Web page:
According to a recent study, playing video games can improve decision-making skills and speed as well as the integration of certain brain functions, such sensory and motor functions. Functional magnetic resonance imaging (fMRI) was employed by the researchers to examine the differences between the brains of gamers and non-gamers while tasks were being carried out.
Electronic games require players to respond quickly to a variety of stimuli and perceive information, which may account for their more sophisticated skill sets. Participants in the study were required to complete activities during which their decision-making, reaction speed, and brain activity were imaged.
People were classified as gamers for the study if they played 5 hours or more per week, and non-gamers if they didn’t. 28 of the 47 participants played video games, while 19 did not. The players appeared to prevail as a result of their superior decision-making abilities, quicker reaction times, and altered brain activity.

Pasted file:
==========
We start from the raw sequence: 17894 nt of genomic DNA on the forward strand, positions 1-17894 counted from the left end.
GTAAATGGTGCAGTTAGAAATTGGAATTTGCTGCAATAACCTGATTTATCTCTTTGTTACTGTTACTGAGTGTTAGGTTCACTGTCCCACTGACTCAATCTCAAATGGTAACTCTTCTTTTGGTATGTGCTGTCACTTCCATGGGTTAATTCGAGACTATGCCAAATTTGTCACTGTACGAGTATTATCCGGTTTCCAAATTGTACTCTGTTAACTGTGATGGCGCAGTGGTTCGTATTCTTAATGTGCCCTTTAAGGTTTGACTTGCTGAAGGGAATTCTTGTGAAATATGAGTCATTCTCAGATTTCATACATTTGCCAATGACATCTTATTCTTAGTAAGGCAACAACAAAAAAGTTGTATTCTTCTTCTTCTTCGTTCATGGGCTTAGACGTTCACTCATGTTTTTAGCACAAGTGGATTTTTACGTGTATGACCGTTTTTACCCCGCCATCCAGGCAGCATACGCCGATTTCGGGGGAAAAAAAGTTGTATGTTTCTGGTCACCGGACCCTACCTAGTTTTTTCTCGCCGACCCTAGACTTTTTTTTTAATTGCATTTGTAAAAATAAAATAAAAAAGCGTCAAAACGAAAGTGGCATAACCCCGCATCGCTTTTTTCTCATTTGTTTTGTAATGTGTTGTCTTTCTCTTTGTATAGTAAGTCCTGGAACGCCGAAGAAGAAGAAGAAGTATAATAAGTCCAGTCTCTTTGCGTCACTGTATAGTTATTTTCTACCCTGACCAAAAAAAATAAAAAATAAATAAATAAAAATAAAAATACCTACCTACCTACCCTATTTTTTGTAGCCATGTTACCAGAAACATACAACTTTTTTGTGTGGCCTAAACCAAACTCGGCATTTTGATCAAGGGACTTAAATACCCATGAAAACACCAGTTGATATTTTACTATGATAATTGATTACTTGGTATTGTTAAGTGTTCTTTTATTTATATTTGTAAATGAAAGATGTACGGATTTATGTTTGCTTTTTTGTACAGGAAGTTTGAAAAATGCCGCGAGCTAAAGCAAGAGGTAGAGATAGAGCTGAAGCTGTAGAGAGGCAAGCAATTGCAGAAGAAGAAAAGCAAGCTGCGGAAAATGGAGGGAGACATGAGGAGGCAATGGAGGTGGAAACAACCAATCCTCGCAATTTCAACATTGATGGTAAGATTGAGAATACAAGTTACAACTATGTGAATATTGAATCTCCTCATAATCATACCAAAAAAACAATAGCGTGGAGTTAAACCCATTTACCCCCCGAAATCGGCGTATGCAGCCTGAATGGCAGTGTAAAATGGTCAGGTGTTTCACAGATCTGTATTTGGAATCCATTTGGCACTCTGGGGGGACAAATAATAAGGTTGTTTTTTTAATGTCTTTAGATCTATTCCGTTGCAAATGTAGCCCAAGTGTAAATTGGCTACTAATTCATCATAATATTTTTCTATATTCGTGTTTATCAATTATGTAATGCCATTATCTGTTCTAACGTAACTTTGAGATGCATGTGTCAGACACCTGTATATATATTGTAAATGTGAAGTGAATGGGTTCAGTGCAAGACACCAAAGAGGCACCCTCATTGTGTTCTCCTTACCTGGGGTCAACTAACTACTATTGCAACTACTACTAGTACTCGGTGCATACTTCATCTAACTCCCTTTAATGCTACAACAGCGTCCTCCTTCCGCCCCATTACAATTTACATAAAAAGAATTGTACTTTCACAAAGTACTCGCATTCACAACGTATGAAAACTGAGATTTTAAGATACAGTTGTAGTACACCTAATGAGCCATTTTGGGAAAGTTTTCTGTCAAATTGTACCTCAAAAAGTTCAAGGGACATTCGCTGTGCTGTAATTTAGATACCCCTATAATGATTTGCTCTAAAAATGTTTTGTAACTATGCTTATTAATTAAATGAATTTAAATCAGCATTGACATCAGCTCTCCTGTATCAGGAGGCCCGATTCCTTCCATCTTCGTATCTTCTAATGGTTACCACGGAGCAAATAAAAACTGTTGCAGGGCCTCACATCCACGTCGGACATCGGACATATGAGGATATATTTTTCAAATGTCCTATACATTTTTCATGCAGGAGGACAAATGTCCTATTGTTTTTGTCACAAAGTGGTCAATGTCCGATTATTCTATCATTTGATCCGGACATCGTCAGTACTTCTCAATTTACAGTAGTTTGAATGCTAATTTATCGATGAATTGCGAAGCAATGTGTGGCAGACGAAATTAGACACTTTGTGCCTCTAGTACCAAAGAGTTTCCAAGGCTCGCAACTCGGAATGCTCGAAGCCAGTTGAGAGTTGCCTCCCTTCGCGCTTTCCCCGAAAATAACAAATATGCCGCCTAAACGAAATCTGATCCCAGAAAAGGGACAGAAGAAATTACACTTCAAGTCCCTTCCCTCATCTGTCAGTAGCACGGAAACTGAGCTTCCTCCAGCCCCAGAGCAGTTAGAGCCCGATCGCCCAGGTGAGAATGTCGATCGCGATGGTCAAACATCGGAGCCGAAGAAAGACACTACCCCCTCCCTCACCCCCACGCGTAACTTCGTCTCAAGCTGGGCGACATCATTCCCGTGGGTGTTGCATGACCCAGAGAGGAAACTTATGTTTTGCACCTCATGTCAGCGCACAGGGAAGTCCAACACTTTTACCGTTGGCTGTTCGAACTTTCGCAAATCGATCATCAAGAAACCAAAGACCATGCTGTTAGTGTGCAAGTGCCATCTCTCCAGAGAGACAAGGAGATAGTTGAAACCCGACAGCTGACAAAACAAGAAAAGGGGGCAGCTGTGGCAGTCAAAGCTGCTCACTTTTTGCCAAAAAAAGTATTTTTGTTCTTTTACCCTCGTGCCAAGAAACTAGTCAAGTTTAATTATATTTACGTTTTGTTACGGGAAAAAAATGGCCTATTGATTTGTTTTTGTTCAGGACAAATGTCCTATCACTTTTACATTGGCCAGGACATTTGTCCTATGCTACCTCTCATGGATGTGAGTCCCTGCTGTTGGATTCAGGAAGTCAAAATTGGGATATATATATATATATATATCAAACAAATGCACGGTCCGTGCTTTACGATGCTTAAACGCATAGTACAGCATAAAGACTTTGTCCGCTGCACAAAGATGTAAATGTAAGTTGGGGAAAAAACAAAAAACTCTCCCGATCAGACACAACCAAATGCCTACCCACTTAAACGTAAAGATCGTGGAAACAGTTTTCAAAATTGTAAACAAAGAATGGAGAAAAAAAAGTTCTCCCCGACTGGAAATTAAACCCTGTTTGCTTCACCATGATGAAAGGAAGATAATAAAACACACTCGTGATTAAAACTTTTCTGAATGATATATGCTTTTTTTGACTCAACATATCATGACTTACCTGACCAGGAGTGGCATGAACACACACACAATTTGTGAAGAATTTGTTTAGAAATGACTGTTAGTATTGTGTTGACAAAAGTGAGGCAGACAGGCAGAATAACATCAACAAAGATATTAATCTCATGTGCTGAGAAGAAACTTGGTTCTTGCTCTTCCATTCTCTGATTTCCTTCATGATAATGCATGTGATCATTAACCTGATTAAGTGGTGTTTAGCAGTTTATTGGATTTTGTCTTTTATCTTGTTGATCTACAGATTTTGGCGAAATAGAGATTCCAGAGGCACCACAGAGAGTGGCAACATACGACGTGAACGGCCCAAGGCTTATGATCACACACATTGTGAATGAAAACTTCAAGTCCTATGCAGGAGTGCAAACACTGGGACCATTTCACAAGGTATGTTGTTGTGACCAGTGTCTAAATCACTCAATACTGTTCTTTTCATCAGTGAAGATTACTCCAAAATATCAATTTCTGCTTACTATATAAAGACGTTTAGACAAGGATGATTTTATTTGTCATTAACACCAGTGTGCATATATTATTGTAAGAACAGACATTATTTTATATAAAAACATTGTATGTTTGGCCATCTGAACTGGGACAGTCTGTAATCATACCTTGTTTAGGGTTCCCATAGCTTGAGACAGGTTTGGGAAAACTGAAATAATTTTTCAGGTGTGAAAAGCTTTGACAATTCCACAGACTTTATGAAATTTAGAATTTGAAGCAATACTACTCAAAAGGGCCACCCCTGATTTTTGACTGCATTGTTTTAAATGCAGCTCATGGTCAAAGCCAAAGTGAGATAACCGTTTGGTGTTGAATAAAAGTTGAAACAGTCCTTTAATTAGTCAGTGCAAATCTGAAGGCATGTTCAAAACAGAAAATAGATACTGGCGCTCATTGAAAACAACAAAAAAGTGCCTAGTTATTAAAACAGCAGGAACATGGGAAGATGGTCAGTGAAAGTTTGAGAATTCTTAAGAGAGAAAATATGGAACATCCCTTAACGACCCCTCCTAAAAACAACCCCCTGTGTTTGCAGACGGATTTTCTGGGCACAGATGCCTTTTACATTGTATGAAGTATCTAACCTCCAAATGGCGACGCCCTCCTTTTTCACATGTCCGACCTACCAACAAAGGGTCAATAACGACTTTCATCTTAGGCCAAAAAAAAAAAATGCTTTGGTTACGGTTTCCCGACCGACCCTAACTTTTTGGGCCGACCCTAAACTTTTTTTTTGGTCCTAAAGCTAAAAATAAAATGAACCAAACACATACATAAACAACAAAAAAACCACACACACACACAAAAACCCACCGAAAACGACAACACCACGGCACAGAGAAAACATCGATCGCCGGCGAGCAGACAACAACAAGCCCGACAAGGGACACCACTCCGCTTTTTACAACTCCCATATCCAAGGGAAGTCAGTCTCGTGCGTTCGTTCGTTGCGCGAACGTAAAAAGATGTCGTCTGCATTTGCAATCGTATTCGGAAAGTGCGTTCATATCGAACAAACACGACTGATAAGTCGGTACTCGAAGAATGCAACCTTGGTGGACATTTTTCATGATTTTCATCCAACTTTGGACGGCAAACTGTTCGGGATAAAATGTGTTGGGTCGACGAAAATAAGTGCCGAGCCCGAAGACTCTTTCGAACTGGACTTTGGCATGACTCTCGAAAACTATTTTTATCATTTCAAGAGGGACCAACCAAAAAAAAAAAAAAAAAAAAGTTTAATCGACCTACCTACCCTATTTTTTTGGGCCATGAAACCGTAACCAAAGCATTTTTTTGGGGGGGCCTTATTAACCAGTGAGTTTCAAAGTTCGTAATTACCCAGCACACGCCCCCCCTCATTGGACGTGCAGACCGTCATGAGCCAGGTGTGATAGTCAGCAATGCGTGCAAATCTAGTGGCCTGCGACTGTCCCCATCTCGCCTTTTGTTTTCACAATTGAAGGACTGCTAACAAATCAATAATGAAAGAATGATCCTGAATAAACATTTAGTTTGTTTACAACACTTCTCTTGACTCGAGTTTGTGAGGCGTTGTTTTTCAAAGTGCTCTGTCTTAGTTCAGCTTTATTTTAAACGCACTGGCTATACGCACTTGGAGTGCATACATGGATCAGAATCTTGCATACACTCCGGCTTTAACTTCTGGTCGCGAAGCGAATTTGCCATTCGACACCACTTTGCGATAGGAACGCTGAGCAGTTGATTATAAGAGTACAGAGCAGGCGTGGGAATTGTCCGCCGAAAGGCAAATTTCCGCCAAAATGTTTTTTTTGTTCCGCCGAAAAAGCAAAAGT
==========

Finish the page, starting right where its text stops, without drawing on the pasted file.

In this instance, the activity of brain areas involved in cognitive and sensorimotor processing—regions connected to mental function and the capacity to link sensory data with motor processes, respectively—was assessed. After determining the pertinent brain networks, the researchers are certain that electronic games can be utilized to train decision-making effectiveness and in therapeutic interventions.
Even our brain’s sub processes for feeling, perception, and action mapping, which can enhance our ability to make decisions, get better when we play. The scientists claim that the study is starting to clarify how games affect the brain to enhance task performance and its implications for boosting task-specific activity.
The study’s author, Tim Jordan, was legally blind in one eye but showed improved visual processing after taking part in a study where he had to play games while his other eye was covered. This is one of the study’s most practical applications, according to researchers, who think video games can help young people regain their sight.